Analyzing the molecular mechanism by which CeMAD1 causes nutritional signal–induced cell cycle arrest of germ cells will help elucidate the molecular link between the Pten and SAC pathways. The Pten pathway may activate the SAC in response to nutrition deprivation via a mechanism that is distinct from that which mediates spindle damage. This investigation of the role of Pten in the SAC pathway will help increase our understanding of Pten function in maintaining genome stability. Elucidation of the molecular mechanism by which SAC regulates cell cycle progression during embryonic or postembryonic development will also shed light on the essential function of SAC components in multicellular organisms.
Figure 2: Molecular link between the Pten-Akt pathway and the SAC pathway in Nutrient signal–dependent cell cycle regulation. When newly hatched C. elegans larvae (L1 stage larvae) are exposed to the starved condition, the two germ line precursor cells are arrested in prophase. MAD1 mutant worms are defective in this starvation induced prophase arrest of germ cell precursors, resulting in inappropriate germ cell proliferation. Our data suggests that MAD1 is inactive when phosphorylated by Akt kinase, and activated upon dephosphorylation by Pten phosphatase in response to the nutrient deprivation. Left scheme: The proposed model of the link between Pten-Akt [athway and the SAC pathway. Right panels: Immunoflurescence microscope images of wild type and MAD1 mutant worms. Somatic cell nuclei are visualized by staining with DAPI (blue), and germ cell precursors are marked with anti-PGL-1 antibody (red). The starved wild type L1 larva has only two germ cells, but starved MAD1 mutant larva has more than two germ cells due to inappropriate germ cell proliferation.
Identification and Characterization of Novel Components of the Spindle Assembly Checkpoint
Unlike CeMAD1, which is indispensable for the normal development, C. elegans homolog of another conserved SAC component MAD3, CeMAD3 is nonessential in C. elegans. To identify genes required for the activation of the SAC pathway, we performed a genome-wide RNAi screen for synthetic genetic interactors with CeMAD3, and identified SPDL-1 (a homolog of the conserved kinetochore associated protein Spindly). SPDL-1 localizes at the kinetochore of mitotic chromosomes in embryonic cells, and its kinetochore localization is required for proper alignment of mitotic chromosomes during metaphase and for localization of CeMAD1 to unattached kinetochore to activate the SAC. Finally, we demonstrated that SPDL-1 physically associates with CeMAD1 in vivo, a finding that suggests that SPDL-1 is required to recruit CeMAD1 to unattached kinetochores. We will further investigate the role of SPDL-1 in SAC-regulated chromosome segregation and elucidate its molecular function in the SAC-signaling pathway.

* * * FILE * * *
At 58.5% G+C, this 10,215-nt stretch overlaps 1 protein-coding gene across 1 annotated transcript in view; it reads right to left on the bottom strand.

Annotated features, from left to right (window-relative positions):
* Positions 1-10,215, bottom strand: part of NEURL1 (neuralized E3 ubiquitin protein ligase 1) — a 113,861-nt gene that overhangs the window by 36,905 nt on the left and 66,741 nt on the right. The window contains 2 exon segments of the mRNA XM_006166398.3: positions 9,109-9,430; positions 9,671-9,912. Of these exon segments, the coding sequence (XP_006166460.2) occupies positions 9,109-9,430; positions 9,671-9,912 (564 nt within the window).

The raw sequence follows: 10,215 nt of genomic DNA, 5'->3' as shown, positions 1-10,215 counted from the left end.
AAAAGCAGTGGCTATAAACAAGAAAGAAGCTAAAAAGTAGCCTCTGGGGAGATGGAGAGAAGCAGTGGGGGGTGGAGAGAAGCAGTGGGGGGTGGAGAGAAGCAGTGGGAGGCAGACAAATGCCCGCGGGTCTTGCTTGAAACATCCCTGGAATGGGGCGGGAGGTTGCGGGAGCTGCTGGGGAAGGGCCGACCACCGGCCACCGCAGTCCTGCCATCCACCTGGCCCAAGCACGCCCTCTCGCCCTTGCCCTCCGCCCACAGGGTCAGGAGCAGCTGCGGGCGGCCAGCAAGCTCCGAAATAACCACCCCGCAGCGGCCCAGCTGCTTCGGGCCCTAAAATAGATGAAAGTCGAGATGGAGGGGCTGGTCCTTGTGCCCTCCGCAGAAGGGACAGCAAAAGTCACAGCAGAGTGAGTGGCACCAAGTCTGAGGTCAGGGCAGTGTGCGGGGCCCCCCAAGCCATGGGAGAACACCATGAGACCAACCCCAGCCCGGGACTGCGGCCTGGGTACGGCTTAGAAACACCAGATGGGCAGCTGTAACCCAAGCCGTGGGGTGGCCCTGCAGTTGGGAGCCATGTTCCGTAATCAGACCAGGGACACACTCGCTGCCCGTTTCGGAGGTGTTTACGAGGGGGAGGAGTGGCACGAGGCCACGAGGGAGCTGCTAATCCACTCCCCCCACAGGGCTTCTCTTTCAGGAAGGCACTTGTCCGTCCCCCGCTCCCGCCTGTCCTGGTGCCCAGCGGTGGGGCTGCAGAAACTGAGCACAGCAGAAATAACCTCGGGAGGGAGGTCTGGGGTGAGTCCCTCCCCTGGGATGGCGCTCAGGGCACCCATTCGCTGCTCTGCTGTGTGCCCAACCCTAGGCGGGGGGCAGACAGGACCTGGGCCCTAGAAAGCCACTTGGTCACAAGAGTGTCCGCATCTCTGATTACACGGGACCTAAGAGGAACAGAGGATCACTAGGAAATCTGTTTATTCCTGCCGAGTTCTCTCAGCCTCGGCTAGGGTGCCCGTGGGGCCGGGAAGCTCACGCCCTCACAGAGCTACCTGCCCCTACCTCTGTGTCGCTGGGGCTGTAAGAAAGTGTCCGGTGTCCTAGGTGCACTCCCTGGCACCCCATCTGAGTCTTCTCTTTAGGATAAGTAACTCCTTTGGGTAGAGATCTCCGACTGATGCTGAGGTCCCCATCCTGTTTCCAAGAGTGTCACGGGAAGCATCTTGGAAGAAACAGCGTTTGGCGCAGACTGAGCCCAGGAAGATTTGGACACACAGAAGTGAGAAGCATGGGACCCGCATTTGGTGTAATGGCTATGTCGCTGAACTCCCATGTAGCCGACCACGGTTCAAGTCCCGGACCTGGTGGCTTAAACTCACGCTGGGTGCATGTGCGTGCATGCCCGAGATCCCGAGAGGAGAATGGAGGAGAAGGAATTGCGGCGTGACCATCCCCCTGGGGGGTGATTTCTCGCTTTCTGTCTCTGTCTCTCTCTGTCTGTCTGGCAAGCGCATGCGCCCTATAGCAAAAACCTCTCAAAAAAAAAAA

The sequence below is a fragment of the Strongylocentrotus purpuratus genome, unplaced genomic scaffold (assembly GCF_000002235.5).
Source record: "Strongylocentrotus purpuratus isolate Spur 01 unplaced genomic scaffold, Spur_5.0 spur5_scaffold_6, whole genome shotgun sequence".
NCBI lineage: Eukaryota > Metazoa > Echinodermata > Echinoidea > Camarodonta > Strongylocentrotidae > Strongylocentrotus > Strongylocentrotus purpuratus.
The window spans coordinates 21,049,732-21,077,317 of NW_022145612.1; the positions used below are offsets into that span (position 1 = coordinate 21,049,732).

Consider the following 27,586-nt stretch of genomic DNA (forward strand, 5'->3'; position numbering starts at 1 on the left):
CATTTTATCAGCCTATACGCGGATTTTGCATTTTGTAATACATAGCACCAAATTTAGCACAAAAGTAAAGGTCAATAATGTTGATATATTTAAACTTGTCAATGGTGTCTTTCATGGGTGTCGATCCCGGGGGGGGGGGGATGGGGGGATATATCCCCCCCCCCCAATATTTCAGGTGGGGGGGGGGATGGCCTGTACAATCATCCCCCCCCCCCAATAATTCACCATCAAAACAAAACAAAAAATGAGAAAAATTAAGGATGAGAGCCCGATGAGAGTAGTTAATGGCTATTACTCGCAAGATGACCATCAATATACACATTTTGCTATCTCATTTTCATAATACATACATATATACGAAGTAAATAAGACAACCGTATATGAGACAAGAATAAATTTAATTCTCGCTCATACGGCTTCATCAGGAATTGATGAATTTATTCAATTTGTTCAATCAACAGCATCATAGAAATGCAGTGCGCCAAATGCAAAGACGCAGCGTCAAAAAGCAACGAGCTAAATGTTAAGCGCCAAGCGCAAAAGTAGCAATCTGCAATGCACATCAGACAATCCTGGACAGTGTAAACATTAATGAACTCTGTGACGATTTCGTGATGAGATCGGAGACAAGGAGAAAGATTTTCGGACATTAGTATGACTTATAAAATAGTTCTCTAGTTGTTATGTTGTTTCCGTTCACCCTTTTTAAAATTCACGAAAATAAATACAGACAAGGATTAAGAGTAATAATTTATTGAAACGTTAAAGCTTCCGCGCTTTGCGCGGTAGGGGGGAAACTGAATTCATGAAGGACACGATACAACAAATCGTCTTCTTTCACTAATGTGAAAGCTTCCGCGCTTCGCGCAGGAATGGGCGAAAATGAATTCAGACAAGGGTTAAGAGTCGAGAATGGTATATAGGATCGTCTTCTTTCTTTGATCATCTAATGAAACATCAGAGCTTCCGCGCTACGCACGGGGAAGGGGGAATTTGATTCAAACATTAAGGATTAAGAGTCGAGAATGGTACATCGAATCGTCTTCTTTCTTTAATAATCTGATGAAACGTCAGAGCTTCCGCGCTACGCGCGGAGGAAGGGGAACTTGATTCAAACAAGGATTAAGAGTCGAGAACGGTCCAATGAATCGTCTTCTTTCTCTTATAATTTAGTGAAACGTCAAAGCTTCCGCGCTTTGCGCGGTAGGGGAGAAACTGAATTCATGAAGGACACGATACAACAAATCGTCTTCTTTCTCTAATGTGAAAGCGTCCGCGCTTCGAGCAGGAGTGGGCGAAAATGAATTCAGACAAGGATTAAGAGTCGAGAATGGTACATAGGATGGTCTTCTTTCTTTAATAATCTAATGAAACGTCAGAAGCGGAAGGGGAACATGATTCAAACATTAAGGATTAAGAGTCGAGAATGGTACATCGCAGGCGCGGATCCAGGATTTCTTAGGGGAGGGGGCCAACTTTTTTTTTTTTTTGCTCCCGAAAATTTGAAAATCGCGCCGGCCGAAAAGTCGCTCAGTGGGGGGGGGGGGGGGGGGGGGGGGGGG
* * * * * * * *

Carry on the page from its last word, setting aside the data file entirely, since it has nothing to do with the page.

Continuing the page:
Our CeMAD3 synthetic lethal screen also identified a Cathepsin L cysteine protease family protein, CPL-1, and a RACK1 (receptor of activated protein kinase C1) family protein, RACK-1, and our functional analysis of these proteins by RNA interference-mediated gene knock down revealed that both proteins are required for the SAC activation in embryonic cells. We will elucidate the molecular mechanisms of the SAC activation by these proteins.
Figure 3: C. elegans Spindly protein SPDL-1 localizes to kinetochores during prometaphase and metaphase. Immunofluorescence microscope images of one cell stage embryo in prometaphase (left) and metaphase (right). SPDL-1 (red) and tubulin (green) are immunostained by specific antibodies, and chromosomes (light blue) are stained with DAPI. Note that C. elegans is a holocentric organism, and kinetochore is assembled along the entire length of each mitotic chromosome.
Genome stability in germ cells
To study the physiological roles of the SAC pathway, we have analyzed the phenotype of a CeMAD1–deletion mutant strain. A significant phenotype of the CeMAD1–deletion mutant is aneuploidy in germ cells. This finding suggests that genomic stability in germ cells relies on the SAC. However, the stage of the cell cycle or developmental stage of germ cells at which SAC activity is required is unknown. We want to focus on studying the possible relation between increased susceptibility to germ cell aneuploidy and SAC activity during aging. We are currently developing a system to detect the change in frequency of chromosome missegregation during aging in C. elegans and will use it to check the role of SAC in age-related genomic instability.